“Yeah! That was the only one that ever did it for me! I went with Frank Zappa, but I went solo. He couldn’t afford it. They [The Byrds] were ready to take us to England to show the English how to dance. We had a small nucleus of dancers and could have taken them to London and then those fucking Beatles wouldn’t have been so uppity. I decided not to go. Derek [Taylor, Byrds publicist] wanted us to come to this high school gym and he was having people come and take photos and I just walked out of it. That’s why they fired me.
“I still dance. I still can do an hour. I’m 68, I can still do it. Once you’re a dancer you can still do it. My friend Vito, a week before he died, he was 79, he was out on that dance floor.”
Shortly after that evening Joe Pasternak approached Jeff, asking, “What rock and roll band would you recommend for my new movie, The Sweet Ride?” Jeff immediately told him about The Doors, whom Jeff had been following to about every gig they had around L.A. By then, Jeff says, “Their music and energy had saturated every part of my being.”
The San Francisco rock and roll band Moby Grape contributed to the soundtrack, and appeared, credited, in the film, performing the song “Never Again” in a Sunset Strip nightclub called the Tarantula.
One of Moby Grape’s earliest major onstage performances was the Mantra-Rock Dance—a musical event held on January 29, 1967 at the Avalon Ballroom by the San Francisco Hare Krishna temple. At the event Moby Grape performed along with the Hare Krishna founder Bhaktivedanta Swami, Allen Ginsberg, Grateful Dead, and Big Brother and the Holding Company with Janis Joplin, donating proceeds to the temple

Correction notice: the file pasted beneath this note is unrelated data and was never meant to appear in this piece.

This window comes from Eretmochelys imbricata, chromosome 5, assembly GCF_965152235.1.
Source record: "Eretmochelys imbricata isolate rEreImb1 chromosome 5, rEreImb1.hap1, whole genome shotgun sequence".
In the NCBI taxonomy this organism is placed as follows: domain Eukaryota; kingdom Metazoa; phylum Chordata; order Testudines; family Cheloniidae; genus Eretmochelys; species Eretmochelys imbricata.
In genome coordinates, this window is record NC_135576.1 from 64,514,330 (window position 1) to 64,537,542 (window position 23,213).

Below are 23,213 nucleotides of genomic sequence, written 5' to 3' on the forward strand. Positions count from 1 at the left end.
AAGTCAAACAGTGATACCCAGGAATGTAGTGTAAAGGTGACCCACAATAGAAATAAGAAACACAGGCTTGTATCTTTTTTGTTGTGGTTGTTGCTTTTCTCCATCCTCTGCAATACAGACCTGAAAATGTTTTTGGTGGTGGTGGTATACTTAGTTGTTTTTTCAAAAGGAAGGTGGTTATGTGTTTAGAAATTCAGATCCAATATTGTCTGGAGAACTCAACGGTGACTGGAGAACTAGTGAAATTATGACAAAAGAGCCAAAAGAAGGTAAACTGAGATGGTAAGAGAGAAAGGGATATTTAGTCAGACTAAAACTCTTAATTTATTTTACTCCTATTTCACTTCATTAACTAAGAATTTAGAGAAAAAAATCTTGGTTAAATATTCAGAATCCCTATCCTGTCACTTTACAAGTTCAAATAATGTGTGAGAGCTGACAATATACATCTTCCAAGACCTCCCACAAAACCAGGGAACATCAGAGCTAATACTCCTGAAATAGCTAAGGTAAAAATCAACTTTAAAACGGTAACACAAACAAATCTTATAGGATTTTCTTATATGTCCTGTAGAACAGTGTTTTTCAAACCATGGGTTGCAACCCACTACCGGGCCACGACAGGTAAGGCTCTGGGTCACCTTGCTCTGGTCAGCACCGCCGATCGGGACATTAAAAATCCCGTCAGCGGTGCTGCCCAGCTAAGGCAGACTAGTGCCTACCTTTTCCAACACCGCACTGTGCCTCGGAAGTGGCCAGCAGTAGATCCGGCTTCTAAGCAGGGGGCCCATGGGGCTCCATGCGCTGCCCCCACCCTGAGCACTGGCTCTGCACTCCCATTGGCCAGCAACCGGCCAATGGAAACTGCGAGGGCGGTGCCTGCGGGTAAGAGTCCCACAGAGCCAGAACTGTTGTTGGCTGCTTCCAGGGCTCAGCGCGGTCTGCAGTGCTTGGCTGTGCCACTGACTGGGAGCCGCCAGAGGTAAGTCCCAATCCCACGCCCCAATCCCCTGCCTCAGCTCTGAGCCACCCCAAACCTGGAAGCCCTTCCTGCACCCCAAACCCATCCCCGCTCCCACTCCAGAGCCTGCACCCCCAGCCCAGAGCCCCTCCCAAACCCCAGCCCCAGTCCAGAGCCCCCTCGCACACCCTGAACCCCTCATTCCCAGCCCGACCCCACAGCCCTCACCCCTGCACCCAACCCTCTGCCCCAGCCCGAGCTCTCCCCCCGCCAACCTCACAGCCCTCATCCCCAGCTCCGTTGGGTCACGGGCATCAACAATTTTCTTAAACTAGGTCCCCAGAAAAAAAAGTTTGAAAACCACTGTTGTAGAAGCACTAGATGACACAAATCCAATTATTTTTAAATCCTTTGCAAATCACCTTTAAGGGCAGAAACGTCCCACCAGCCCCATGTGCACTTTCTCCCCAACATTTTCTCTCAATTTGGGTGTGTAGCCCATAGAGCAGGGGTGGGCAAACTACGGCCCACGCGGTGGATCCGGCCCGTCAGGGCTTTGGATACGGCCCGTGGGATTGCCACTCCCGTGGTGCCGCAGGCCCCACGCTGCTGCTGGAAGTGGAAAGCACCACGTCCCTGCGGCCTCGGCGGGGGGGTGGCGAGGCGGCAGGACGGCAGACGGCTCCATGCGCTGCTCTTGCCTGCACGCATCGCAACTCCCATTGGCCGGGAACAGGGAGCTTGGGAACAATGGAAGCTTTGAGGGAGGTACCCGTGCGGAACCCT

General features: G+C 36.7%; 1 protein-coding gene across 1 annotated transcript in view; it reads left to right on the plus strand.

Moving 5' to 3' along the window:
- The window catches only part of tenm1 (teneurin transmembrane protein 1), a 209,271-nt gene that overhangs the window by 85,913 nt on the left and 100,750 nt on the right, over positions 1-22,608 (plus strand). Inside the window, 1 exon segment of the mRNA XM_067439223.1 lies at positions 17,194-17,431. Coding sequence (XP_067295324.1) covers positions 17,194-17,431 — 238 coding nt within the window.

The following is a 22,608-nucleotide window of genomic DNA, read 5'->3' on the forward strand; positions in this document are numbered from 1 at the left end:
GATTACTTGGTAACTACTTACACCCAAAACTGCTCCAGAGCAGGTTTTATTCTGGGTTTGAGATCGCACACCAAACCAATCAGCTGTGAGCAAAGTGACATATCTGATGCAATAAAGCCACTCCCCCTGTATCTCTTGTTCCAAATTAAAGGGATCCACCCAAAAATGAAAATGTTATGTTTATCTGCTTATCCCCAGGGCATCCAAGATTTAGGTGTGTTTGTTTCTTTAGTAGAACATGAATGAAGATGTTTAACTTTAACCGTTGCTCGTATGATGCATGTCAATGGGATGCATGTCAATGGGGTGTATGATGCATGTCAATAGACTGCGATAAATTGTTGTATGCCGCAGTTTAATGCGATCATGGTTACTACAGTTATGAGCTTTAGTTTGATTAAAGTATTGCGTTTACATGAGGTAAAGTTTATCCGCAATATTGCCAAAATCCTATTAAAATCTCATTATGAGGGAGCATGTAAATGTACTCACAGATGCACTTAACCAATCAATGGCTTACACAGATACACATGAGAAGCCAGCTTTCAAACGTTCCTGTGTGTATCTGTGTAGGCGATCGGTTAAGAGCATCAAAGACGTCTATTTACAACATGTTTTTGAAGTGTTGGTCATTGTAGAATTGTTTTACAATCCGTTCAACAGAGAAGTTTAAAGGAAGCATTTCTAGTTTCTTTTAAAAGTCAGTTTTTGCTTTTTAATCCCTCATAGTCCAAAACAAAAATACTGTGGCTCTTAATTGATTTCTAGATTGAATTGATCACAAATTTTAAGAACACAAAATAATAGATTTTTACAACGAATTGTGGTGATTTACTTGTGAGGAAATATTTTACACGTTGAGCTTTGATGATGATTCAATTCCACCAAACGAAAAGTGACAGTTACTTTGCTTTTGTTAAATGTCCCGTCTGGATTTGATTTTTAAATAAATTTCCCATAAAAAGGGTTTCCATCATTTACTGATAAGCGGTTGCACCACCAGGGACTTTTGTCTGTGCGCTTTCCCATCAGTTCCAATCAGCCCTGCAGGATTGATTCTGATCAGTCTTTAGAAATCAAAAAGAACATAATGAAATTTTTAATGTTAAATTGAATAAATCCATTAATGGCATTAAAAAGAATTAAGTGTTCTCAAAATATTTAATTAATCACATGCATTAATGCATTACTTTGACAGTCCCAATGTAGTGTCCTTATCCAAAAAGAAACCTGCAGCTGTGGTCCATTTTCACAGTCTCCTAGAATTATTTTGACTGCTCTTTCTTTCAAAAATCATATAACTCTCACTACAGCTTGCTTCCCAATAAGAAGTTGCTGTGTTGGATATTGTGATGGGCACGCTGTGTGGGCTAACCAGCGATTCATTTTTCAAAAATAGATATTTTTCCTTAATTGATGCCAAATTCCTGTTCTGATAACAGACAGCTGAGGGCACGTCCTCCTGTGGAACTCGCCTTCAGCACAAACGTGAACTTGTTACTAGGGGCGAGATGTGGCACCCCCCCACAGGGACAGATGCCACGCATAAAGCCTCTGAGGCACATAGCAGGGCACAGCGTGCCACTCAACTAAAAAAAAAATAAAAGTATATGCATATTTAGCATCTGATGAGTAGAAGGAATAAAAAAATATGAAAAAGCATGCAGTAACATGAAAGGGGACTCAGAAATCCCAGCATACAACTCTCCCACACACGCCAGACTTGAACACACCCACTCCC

By about 1963, Vito, Szou, and their friend Carl Franzoni (b. 1934 in Cincinnati, Ohio), also known at the time as “Captain Fuck”, had begun going to clubs with a growing group of self-styled “freaks”, who reputedly “lived a semi-communal life and engaged in sex orgies and free-form dancing whenever they could”. According to writer Johnny Rogan, Paulekas’ “free thinking lifestyle and artistic passion inspired beatniks, aspiring existentialists and Valley girls in need of rebellion.” In 1964, Paulekas offered rehearsal space to the Byrds, and the following year the troupe of free-form dancers, with Paulekas and Franzoni, accompanied the group on their nationwide tour. Later, Arthur Lee and Love also used his premises for rehearsals.
In some clubs, Paulekas and the dancers became as big an attraction as the onstage entertainment. The troupe – including several of the young women later to become known as The GTOs, and members of the Fraternity of Man – occupied the Log Cabin in Laurel Canyon formerly occupied by Tom Mix and later by Frank Zappa. Credited as “Vito and the Hands”, Paulekas recorded a single, “Where It’s At,” which featured some of the Mothers of Invention, with producer Kim Fowley in 1966. He has been credited with first using the terms “freak” and “freak-out” to describe the scene, and with Franzoni and other members of the troupe contributed to the first album by Zappa and the Mothers, Freak Out!. He appeared in several documentaries of the period, including Mondo Hollywood (1967) and You Are What You Eat (1968).
After Richard Nixon’s election as US President in 1968, he moved to Haiti and later Jamaica, before returning to settle in Cotati, California. There, he and Franzoni established the Freestore street theatre and performance group, and built a bandstand for the town as well as contributing sculptures.
He and Szou divorced in the mid-1970s. They had four children, at least one of whom, Godo, died as a child. Paulekas died in Cotati in 1992, aged 79.
So, when they brought that kind of music in to Minnesota, Iowa, places like that, those kids were just, ‘Wow, where did you come from?’ They could have started their own church with that kind of music they were playing. That 12 string guitar really worked good.”
What other songs were favorites to dance to?
“‘Hey Joe.’ We would just yell and scream when David was doing that. He would raise the temperature on that dance floor with that one.”
Reblogged this on rosamondpress and commented:
How many of my readers thought I was crazy about wanting to do a Broadway show?